• Carla

Three Little Letters


It’s been such a long journey that part of me doesn’t even know where to begin.


Caleb has always been a deeply perceptive child; smart, funny and kind-hearted.


But there seems to have always been this other thing.  Something that felt like an intrusion into who he really is.  Something that made coping with seemingly average things overwhelming.


And the stress - or distress more like it - of trying to cope came out in all kinds of behaviours.


He had been given labels in the educational system that I knew in my momma’s heart didn’t describe my child.


Defiant. Oppositional. Rebellious.


There have been quasi-diagnoses thrown at him by those not equipped to make that call that I knew didn’t fit his struggles - or recognize his strengths


ADHD. Oppositional Defiant Disorder. Autistic Spectrum.


My heart has ached for years as I have seen sadness and shame and self-deprecation sweep over my son when he has just not been capable to meet “expectations”.


The worst of it came almost 2 years ago when he told me he wished he was dead.  


I didn’t know what had hold over Caleb, but I did know that I was not going to let it claim him.


Sorry not sorry devil, but my son is spoken for by the blood of Jesus.


We had already gone from pediatrician to psychologist to therapist and back again in hopes of naming the monster wreaking havoc in Caleb’s brain. 


I have been sad, angry, frustrated, annoyed.  Sometimes directed at Caleb himself during difficult behavioural situations. And flooded with mom guilt.


I have been patient, caring, encouraging and supportive.  Also sometimes directed at Caleb himself during difficult behavioural situations.  And flooded with God’s peace.


But I needed answers.  He needed answers. And we both needed direction.


Finally, in an act of desperation after a distressing incident that happened with Caleb, I took him to the Emergency Room of a children’s hospital that had a whole wing dedicated to children’s mental health.


(While Caleb has given me permission to share his diagnosis, he has asked that the specifics of how it manifests itself in his life remain private.  And I am 100% honouring his right to control this information about himself).


That ER visit 6 months ago finally led to an appointment at the hospital last month. And I dared to hope.


Hope that this was the time that God would show up with answers.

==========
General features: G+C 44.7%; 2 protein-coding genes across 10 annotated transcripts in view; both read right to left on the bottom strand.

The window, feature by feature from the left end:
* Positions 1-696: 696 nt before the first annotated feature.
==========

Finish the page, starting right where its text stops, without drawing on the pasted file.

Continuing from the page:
Now don’t get me wrong, God has been with us every step of the way.  But His timing - which is perfect - is His alone. And I have seen is handiwork every step of the way.  


What I hadn’t seen yet though, was answers.  And I was ready.


Our appointment consisted of hours of questions and observations.  And me having to be silent through most of it. If you know me, that is a challenging feat. But I committed to their process.


And after all that, we got an initial diagnosis.


Obsessive-Compulsive Disorder.


What?!?!


Weren’t people with OCD just neat freaks that constantly washed their hands and flicked light switches?


My very narrow understanding of OCD kept me blind to seeing how it was taking over Caleb’s life.  All of our lives.  


Having learned A LOT more about this devastating disorder I can now see its fingerprints all over our family since Caleb was in kindergarten.


Trouble paying attention, inability to make a decision, anger outbursts, mental fatigue, self-doubt, perfectionism, stress and so much more.  All the effects of battling and placating OCD.


But we are rallying.  


While OCD is not curable, it IS treatable.  And we are coming together as a family to support Caleb during this difficult journey which includes Exposure/Response Prevention therapy.


If you are anything like me, you don't really know a whole lot about OCD.  So in the spirit of spreading truth and smashing stigmas, here are a few facts about the illness.


Obsessive-Compulsive Disorder: 

  • Impacts 1 in every 200 young people 

  • Is an illness in the brain - it’s not about good or bad behaviour 

  • Often remains hidden as it can mask itself as other illnesses or appear seemingly normal in certain contexts

  • Is progressive - but can be reversed with proper treatment

  • Has an obsessive component - unwanted thoughts or images that are distressing and recurrent

  • Has a compulsive component- behaviours to neutralize the distress of the obsession; can manifest itself as physical, mental, suppressive or avoidant 

  • Robs children of their childhood


Yes, there is a long road ahead. But our family is being EMPOWERED by this diagnosis. 


Caleb is learning early on that THRIVING is not only possible - it’s part of his God-given DNA.


And as I hope to model to him through my own mental illness journey - God uses ALL things for His glory.  That what society may label as his weakness God will use as a superpower.


There is so much more to this story.  And the story is still being written. 


But I already  know the ending.


Victory.

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